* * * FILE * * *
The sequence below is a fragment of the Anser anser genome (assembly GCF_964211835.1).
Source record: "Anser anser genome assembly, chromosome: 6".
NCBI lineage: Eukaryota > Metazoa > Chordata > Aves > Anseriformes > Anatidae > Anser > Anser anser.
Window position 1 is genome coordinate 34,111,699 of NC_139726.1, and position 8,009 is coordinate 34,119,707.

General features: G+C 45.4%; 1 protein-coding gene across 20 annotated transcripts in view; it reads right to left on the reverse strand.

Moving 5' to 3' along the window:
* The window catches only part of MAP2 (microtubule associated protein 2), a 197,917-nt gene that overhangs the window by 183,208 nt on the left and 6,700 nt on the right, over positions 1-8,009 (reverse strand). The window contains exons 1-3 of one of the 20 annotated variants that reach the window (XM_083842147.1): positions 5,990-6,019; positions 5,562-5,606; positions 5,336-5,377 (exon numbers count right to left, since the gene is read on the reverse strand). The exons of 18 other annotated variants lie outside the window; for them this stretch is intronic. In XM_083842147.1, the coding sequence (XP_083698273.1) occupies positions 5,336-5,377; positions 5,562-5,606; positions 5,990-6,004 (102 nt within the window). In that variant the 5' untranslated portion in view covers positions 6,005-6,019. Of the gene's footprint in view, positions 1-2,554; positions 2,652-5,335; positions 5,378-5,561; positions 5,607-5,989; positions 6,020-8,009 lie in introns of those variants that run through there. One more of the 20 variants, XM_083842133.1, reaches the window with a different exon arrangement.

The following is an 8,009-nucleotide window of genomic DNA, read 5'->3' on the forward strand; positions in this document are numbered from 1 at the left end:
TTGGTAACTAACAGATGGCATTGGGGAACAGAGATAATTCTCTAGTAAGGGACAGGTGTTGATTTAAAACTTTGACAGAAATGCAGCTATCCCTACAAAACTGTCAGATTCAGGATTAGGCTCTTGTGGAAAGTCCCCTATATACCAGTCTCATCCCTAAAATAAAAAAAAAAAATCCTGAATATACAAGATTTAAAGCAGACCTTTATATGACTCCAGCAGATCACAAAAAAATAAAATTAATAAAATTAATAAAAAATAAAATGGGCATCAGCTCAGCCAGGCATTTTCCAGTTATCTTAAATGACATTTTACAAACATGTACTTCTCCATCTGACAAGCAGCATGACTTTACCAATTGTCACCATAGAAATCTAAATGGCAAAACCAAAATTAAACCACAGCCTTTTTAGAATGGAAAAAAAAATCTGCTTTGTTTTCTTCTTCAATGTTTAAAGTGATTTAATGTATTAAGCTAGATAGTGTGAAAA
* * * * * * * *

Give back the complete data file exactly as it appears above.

The sequence below is a fragment of the Anser anser genome (assembly GCF_964211835.1).
Source record: "Anser anser genome assembly, chromosome: 6".
NCBI lineage: Eukaryota > Metazoa > Chordata > Aves > Anseriformes > Anatidae > Anser > Anser anser.
Window position 1 is genome coordinate 34,111,699 of NC_139726.1, and position 8,009 is coordinate 34,119,707.

General features: G+C 45.4%; 1 protein-coding gene across 20 annotated transcripts in view; it reads right to left on the reverse strand.

Moving 5' to 3' along the window:
* The window catches only part of MAP2 (microtubule associated protein 2), a 197,917-nt gene that overhangs the window by 183,208 nt on the left and 6,700 nt on the right, over positions 1-8,009 (reverse strand). The window contains exons 1-3 of one of the 20 annotated variants that reach the window (XM_083842147.1): positions 5,990-6,019; positions 5,562-5,606; positions 5,336-5,377 (exon numbers count right to left, since the gene is read on the reverse strand). The exons of 18 other annotated variants lie outside the window; for them this stretch is intronic. In XM_083842147.1, the coding sequence (XP_083698273.1) occupies positions 5,336-5,377; positions 5,562-5,606; positions 5,990-6,004 (102 nt within the window). In that variant the 5' untranslated portion in view covers positions 6,005-6,019. Of the gene's footprint in view, positions 1-2,554; positions 2,652-5,335; positions 5,378-5,561; positions 5,607-5,989; positions 6,020-8,009 lie in introns of those variants that run through there. One more of the 20 variants, XM_083842133.1, reaches the window with a different exon arrangement.

The following is an 8,009-nucleotide window of genomic DNA, read 5'->3' on the forward strand; positions in this document are numbered from 1 at the left end:
TTGGTAACTAACAGATGGCATTGGGGAACAGAGATAATTCTCTAGTAAGGGACAGGTGTTGATTTAAAACTTTGACAGAAATGCAGCTATCCCTACAAAACTGTCAGATTCAGGATTAGGCTCTTGTGGAAAGTCCCCTATATACCAGTCTCATCCCTAAAATAAAAAAAAAAAATCCTGAATATACAAGATTTAAAGCAGACCTTTATATGACTCCAGCAGATCACAAAAAAATAAAATTAATAAAATTAATAAAAAATAAAATGGGCATCAGCTCAGCCAGGCATTTTCCAGTTATCTTAAATGACATTTTACAAACATGTACTTCTCCATCTGACAAGCAGCATGACTTTACCAATTGTCACCATAGAAATCTAAATGGCAAAACCAAAATTAAACCACAGCCTTTTTAGAATGGAAAAAAAAATCTGCTTTGTTTTCTTCTTCAATGTTTAAAGTGATTTAATGTATTAAGCTAGATAGTGTGAAAA